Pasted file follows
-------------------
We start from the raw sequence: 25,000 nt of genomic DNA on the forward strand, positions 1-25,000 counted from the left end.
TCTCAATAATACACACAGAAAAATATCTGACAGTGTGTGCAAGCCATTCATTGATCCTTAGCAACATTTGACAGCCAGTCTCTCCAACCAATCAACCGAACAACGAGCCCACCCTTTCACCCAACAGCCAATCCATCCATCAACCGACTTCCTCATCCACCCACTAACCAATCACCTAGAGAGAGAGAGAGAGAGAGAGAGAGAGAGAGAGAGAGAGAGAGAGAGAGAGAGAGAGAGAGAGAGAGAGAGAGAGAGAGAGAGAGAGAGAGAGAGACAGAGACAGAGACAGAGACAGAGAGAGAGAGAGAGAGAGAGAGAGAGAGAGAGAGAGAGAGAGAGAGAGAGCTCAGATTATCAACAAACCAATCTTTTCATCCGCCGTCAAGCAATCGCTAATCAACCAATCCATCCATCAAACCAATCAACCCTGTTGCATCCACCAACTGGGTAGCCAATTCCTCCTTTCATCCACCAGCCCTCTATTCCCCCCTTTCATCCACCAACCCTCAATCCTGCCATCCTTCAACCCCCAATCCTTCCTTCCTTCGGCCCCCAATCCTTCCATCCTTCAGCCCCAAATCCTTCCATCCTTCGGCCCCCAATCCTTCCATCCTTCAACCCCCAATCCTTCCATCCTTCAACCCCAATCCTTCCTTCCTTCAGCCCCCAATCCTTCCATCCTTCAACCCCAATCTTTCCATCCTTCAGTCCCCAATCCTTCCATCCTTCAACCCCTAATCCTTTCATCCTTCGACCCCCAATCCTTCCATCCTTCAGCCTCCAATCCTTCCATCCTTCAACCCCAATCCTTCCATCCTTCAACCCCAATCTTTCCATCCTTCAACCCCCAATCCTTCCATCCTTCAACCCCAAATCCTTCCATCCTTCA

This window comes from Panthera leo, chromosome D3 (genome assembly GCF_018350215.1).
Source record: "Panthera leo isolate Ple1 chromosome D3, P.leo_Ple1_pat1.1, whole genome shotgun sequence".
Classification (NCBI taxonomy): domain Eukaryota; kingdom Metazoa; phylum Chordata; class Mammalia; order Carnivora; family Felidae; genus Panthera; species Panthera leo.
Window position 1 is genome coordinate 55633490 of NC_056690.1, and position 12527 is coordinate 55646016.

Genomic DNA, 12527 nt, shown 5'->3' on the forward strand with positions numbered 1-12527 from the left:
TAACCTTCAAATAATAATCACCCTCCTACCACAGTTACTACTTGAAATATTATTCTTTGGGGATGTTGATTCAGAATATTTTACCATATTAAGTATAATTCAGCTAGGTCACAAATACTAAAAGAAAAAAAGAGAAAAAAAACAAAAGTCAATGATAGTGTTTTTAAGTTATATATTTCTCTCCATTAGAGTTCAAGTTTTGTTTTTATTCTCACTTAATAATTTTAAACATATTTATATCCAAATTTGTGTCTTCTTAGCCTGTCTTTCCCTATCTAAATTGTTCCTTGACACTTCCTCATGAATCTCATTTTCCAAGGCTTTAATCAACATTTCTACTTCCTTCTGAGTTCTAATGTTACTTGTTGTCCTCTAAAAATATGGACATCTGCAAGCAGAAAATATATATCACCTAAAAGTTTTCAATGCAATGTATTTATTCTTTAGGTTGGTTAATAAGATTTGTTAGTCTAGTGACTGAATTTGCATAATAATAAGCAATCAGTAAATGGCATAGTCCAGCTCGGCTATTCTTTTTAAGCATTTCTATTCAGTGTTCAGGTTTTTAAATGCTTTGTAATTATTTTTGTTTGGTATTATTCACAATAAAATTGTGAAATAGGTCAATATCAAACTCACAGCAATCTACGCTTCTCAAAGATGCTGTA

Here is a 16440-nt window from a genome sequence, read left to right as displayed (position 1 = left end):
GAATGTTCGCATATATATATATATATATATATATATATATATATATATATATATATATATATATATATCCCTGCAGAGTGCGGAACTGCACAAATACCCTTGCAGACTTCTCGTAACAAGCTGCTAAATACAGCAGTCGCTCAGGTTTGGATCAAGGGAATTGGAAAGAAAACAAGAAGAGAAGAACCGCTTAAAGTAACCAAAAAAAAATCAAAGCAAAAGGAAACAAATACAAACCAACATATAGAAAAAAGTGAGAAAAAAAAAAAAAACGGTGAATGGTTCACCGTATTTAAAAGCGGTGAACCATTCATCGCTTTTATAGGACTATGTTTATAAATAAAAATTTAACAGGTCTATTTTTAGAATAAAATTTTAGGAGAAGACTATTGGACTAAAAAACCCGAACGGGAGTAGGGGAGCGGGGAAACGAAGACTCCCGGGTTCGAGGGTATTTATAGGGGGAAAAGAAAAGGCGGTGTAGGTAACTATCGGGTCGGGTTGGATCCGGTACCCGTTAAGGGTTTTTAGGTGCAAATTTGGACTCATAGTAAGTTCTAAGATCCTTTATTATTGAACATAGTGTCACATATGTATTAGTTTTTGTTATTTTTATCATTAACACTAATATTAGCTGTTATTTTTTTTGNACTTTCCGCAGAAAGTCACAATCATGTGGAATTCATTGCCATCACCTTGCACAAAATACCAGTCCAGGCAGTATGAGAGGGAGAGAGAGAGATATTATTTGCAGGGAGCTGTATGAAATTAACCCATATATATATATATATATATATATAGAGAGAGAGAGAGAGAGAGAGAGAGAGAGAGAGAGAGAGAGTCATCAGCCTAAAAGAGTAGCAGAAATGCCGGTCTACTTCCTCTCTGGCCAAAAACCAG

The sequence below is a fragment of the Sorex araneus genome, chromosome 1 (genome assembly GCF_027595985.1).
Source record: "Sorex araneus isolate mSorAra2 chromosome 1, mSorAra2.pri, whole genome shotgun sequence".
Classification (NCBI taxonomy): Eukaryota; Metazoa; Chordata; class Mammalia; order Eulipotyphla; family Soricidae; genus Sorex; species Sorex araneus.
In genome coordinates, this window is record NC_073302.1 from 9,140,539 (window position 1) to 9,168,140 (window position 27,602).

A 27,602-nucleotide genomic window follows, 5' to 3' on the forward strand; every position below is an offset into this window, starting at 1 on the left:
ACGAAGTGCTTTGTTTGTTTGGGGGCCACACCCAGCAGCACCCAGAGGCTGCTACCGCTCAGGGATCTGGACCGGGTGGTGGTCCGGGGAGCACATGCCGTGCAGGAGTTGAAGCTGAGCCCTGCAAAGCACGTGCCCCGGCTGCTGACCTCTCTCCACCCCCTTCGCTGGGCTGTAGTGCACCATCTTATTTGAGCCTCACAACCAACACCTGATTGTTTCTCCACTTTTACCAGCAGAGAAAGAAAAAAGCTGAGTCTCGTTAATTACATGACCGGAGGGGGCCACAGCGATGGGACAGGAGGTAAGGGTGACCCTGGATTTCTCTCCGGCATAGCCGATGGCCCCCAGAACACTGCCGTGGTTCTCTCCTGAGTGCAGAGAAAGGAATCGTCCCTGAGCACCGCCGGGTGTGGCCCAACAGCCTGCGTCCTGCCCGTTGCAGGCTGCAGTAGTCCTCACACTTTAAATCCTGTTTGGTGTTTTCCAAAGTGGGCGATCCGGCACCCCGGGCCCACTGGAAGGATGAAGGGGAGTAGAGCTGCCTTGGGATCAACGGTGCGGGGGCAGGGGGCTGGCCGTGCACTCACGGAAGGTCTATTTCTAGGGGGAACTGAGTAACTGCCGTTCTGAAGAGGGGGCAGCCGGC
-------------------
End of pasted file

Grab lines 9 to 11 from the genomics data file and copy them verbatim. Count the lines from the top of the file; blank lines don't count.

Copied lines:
Here is a 16440-nt window from a genome sequence, read left to right as displayed (position 1 = left end):
GAATGTTCGCATATATATATATATATATATATATATATATATATATATATATATATATATATATATATCCCTGCAGAGTGCGGAACTGCACAAATACCCTTGCAGACTTCTCGTAACAAGCTGCTAAATACAGCAGTCGCTCAGGTTTGGATCAAGGGAATTGGAAAGAAAACAAGAAGAGAAGAACCGCTTAAAGTAACCAAAAAAAAATCAAAGCAAAAGGAAACAAATACAAACCAACATATAGAAAAAAGTGAGAAAAAAAAAAAAAACGGTGAATGGTTCACCGTATTTAAAAGCGGTGAACCATTCATCGCTTTTATAGGACTATGTTTATAAATAAAAATTTAACAGGTCTATTTTTAGAATAAAATTTTAGGAGAAGACTATTGGACTAAAAAACCCGAACGGGAGTAGGGGAGCGGGGAAACGAAGACTCCCGGGTTCGAGGGTATTTATAGGGGGAAAAGAAAAGGCGGTGTAGGTAACTATCGGGTCGGGTTGGATCCGGTACCCGTTAAGGGTTTTTAGGTGCAAATTTGGACTCATAGTAAGTTCTAAGATCCTTTATTATTGAACATAGTGTCACATATGTATTAGTTTTTGTTATTTTTATCATTAACACTAATATTAGCTGTTATTTTTTTTGNACTTTCCGCAGAAAGTCACAATCATGTGGAATTCATTGCCATCACCTTGCACAAAATACCAGTCCAGGCAGTATGAGAGGGAGAGAGAGAGATATTATTTGCAGGGAGCTGTATGAAATTAACCCATATATATATATATATATATATATAGAGAGAGAGAGAGAGAGAGAGAGAGAGAGAGAGAGAGAGAGTCATCAGCCTAAAAGAGTAGCAGAAATGCCGGTCTACTTCCTCTCTGGCCAAAAACCAG

The sequence below is a fragment of the Sorex araneus genome, chromosome 1 (genome assembly GCF_027595985.1).